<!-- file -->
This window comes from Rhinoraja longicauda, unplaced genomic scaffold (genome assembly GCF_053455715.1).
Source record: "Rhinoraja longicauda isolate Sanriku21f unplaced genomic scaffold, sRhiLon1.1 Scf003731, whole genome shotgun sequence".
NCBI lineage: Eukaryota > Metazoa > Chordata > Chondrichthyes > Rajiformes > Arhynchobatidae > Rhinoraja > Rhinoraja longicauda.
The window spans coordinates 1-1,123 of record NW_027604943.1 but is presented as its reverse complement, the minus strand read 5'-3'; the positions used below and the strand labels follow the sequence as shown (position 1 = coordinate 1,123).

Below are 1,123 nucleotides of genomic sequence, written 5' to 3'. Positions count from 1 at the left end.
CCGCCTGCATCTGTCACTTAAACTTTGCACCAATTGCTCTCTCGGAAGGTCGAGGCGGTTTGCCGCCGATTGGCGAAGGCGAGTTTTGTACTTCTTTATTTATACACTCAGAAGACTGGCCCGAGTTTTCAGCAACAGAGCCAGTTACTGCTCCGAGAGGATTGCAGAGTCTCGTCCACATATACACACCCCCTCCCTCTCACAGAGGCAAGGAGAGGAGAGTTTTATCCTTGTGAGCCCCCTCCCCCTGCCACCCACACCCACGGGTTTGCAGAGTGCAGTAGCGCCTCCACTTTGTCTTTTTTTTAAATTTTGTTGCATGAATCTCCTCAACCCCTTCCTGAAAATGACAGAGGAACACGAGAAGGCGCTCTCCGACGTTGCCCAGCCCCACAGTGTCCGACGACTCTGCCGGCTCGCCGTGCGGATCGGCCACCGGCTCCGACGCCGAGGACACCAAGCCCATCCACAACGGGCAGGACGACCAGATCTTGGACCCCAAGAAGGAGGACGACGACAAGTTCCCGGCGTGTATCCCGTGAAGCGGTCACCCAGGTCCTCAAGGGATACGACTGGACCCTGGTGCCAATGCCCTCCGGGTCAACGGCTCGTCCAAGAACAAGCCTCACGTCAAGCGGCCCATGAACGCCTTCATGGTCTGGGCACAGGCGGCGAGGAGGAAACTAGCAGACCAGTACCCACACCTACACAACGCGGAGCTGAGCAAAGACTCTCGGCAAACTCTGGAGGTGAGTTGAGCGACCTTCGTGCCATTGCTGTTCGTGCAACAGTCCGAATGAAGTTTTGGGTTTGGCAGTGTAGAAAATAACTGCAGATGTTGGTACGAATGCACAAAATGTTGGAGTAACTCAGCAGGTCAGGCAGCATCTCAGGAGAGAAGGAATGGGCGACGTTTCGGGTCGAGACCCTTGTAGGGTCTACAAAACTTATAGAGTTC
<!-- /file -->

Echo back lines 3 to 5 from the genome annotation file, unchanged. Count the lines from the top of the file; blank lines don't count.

NCBI lineage: Eukaryota > Metazoa > Chordata > Chondrichthyes > Rajiformes > Arhynchobatidae > Rhinoraja > Rhinoraja longicauda.
The window spans coordinates 1-1,123 of record NW_027604943.1 but is presented as its reverse complement, the minus strand read 5'-3'; the positions used below and the strand labels follow the sequence as shown (position 1 = coordinate 1,123).

Below are 1,123 nucleotides of genomic sequence, written 5' to 3'. Positions count from 1 at the left end.